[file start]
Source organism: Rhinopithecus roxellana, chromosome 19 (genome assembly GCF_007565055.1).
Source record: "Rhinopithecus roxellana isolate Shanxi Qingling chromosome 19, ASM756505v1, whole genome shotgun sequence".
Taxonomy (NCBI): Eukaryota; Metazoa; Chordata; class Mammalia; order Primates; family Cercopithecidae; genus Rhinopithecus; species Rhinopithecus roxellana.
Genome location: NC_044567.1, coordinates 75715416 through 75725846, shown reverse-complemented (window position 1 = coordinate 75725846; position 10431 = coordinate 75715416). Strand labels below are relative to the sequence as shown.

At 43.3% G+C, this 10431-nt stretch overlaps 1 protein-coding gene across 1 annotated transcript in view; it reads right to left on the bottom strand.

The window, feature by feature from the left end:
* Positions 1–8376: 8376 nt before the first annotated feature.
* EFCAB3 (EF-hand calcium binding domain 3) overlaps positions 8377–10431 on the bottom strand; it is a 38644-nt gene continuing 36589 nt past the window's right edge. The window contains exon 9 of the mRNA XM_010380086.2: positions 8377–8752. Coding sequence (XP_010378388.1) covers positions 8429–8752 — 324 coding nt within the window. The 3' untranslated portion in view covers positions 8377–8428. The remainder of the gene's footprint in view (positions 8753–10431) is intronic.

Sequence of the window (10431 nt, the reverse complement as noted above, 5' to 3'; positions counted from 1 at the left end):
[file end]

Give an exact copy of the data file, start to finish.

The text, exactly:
Source organism: Rhinopithecus roxellana, chromosome 19 (genome assembly GCF_007565055.1).
Source record: "Rhinopithecus roxellana isolate Shanxi Qingling chromosome 19, ASM756505v1, whole genome shotgun sequence".
Taxonomy (NCBI): Eukaryota; Metazoa; Chordata; class Mammalia; order Primates; family Cercopithecidae; genus Rhinopithecus; species Rhinopithecus roxellana.
Genome location: NC_044567.1, coordinates 75715416 through 75725846, shown reverse-complemented (window position 1 = coordinate 75725846; position 10431 = coordinate 75715416). Strand labels below are relative to the sequence as shown.

At 43.3% G+C, this 10431-nt stretch overlaps 1 protein-coding gene across 1 annotated transcript in view; it reads right to left on the bottom strand.

The window, feature by feature from the left end:
* Positions 1–8376: 8376 nt before the first annotated feature.
* EFCAB3 (EF-hand calcium binding domain 3) overlaps positions 8377–10431 on the bottom strand; it is a 38644-nt gene continuing 36589 nt past the window's right edge. The window contains exon 9 of the mRNA XM_010380086.2: positions 8377–8752. Coding sequence (XP_010378388.1) covers positions 8429–8752 — 324 coding nt within the window. The 3' untranslated portion in view covers positions 8377–8428. The remainder of the gene's footprint in view (positions 8753–10431) is intronic.

Sequence of the window (10431 nt, the reverse complement as noted above, 5' to 3'; positions counted from 1 at the left end):